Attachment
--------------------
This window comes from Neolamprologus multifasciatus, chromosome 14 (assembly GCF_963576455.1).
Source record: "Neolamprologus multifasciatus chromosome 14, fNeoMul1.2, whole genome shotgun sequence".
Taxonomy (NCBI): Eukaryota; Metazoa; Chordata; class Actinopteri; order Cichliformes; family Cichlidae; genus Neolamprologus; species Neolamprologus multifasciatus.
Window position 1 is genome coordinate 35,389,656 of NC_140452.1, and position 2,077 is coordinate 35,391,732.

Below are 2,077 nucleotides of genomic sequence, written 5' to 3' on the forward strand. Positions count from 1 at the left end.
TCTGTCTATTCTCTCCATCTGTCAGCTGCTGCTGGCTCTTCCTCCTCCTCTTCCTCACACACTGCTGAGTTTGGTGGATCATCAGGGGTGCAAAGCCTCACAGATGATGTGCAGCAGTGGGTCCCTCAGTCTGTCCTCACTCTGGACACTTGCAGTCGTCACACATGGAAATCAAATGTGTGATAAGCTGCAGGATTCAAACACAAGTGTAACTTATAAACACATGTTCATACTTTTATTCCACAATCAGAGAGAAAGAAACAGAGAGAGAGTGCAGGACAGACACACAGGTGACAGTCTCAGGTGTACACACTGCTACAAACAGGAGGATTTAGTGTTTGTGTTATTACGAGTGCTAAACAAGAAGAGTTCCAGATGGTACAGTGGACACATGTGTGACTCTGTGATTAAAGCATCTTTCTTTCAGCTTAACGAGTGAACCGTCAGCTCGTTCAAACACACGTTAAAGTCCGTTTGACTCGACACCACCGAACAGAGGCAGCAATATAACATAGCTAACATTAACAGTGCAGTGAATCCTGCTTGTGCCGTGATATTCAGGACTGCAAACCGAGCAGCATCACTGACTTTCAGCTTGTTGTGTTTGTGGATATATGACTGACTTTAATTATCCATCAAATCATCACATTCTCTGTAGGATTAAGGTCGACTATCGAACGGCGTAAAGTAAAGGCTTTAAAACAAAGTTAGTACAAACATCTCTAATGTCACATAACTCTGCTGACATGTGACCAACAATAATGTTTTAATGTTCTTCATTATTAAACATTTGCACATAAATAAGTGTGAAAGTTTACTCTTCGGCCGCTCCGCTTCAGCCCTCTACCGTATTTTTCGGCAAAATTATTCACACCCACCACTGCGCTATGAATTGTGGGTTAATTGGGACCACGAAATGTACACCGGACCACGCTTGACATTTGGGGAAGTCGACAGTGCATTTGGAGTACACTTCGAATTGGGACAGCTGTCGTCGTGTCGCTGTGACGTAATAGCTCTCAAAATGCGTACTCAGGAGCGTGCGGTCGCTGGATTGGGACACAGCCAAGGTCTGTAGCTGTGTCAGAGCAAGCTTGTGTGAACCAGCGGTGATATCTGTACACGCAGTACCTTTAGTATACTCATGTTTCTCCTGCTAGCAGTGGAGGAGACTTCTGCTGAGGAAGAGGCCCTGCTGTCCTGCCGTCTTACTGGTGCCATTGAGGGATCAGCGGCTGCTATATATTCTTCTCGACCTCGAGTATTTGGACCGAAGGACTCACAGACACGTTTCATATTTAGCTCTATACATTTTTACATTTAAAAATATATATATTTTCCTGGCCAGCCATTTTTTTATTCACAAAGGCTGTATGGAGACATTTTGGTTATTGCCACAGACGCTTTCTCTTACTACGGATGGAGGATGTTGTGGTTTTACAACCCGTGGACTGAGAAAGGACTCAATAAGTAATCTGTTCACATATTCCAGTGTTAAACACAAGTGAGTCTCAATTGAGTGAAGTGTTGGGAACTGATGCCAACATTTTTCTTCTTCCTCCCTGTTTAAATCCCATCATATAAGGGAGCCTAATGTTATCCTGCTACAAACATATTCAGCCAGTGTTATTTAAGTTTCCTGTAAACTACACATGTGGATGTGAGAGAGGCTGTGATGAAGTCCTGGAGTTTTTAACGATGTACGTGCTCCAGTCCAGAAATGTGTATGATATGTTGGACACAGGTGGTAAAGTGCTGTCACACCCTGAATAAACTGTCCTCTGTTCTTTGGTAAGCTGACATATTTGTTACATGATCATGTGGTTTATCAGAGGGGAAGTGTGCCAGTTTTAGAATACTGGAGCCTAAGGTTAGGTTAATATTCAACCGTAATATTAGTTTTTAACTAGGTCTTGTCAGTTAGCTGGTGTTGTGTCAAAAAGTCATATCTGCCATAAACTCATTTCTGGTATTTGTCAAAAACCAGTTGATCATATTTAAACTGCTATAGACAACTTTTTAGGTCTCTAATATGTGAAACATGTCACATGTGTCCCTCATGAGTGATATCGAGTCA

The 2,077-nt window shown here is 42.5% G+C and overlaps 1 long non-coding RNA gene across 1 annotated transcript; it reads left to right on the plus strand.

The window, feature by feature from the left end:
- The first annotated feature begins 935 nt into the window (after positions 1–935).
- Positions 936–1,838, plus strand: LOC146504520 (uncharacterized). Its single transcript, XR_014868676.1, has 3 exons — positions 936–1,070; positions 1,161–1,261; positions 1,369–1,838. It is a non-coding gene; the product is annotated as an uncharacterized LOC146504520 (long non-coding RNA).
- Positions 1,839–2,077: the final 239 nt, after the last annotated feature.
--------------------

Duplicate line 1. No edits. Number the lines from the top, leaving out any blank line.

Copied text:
This window comes from Neolamprologus multifasciatus, chromosome 14 (assembly GCF_963576455.1).